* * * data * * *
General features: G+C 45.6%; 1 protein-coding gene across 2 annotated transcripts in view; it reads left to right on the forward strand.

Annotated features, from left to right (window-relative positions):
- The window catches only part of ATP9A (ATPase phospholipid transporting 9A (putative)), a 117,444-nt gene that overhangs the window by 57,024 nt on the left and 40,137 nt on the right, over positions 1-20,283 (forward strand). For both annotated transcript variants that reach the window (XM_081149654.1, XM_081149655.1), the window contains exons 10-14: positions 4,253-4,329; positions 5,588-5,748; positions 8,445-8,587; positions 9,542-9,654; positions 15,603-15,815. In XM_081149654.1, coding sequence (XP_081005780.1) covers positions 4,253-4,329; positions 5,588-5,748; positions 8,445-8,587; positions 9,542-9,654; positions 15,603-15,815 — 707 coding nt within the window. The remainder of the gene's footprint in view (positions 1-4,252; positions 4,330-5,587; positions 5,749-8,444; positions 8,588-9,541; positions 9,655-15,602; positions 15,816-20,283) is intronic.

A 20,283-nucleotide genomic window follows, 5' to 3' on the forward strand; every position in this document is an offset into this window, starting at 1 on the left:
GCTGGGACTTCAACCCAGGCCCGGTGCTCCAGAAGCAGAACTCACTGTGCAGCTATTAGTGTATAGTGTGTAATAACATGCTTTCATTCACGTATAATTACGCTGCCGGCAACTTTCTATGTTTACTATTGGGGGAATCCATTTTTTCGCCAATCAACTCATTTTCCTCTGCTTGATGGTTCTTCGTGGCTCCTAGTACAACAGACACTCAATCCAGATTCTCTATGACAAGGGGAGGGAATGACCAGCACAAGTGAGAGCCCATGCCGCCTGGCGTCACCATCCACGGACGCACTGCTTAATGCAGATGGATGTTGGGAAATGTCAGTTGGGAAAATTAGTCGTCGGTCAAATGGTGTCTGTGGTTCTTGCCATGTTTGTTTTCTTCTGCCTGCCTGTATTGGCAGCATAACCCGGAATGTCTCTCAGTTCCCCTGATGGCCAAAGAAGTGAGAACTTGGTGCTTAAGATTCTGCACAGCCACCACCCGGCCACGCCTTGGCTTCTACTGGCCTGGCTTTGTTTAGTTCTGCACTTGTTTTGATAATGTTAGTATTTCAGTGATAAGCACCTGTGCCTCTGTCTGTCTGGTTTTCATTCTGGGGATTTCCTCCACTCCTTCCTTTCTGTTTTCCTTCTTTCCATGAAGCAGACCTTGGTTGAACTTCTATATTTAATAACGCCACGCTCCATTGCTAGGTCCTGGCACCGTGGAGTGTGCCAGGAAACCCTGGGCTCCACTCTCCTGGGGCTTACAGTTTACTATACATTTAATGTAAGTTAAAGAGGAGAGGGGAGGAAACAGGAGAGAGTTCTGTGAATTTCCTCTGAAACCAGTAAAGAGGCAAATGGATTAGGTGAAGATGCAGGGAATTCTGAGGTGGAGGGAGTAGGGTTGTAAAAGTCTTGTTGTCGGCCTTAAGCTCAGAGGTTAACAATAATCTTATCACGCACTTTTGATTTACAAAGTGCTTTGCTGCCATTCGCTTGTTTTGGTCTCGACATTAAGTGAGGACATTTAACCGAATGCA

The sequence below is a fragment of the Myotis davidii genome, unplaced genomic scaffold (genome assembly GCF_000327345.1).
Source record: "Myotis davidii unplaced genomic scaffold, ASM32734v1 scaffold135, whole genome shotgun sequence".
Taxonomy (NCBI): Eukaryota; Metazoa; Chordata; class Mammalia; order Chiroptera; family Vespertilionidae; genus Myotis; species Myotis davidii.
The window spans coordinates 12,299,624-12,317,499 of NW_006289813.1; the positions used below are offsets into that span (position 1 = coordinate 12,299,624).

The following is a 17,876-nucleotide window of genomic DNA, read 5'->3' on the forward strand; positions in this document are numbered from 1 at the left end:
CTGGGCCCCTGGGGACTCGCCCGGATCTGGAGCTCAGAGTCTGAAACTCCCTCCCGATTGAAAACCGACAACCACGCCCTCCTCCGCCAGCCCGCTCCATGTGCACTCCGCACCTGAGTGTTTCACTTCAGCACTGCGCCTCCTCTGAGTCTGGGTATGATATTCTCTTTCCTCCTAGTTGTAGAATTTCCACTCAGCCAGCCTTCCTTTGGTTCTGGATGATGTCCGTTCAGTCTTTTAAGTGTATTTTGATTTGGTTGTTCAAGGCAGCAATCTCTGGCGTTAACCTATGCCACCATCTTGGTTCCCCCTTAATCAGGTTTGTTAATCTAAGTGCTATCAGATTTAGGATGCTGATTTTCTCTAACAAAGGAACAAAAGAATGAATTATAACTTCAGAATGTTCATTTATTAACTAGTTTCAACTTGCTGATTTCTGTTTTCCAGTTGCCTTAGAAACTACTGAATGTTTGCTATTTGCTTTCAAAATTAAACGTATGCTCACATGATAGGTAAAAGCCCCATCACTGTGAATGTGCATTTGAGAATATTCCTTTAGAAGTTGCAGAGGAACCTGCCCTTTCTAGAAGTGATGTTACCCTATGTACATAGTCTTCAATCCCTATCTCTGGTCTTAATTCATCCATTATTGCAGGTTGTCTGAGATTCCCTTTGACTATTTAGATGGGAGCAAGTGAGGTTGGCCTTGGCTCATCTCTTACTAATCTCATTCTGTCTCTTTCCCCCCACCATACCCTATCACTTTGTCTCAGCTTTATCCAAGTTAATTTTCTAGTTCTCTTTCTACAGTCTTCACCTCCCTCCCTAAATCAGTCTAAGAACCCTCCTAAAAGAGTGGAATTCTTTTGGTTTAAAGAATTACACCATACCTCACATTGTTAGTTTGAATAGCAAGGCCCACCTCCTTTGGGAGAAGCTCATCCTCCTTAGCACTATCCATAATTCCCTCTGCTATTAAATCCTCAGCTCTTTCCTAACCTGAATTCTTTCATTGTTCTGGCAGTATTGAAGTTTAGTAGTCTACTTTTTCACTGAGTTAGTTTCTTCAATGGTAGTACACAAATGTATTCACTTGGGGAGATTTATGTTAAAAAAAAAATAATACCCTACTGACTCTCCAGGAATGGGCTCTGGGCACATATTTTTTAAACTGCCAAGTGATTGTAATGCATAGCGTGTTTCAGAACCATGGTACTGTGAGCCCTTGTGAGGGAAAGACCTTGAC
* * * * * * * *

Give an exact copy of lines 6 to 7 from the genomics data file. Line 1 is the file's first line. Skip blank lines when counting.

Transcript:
The sequence below is a fragment of the Myotis davidii genome, unplaced genomic scaffold (genome assembly GCF_000327345.1).
Source record: "Myotis davidii unplaced genomic scaffold, ASM32734v1 scaffold135, whole genome shotgun sequence".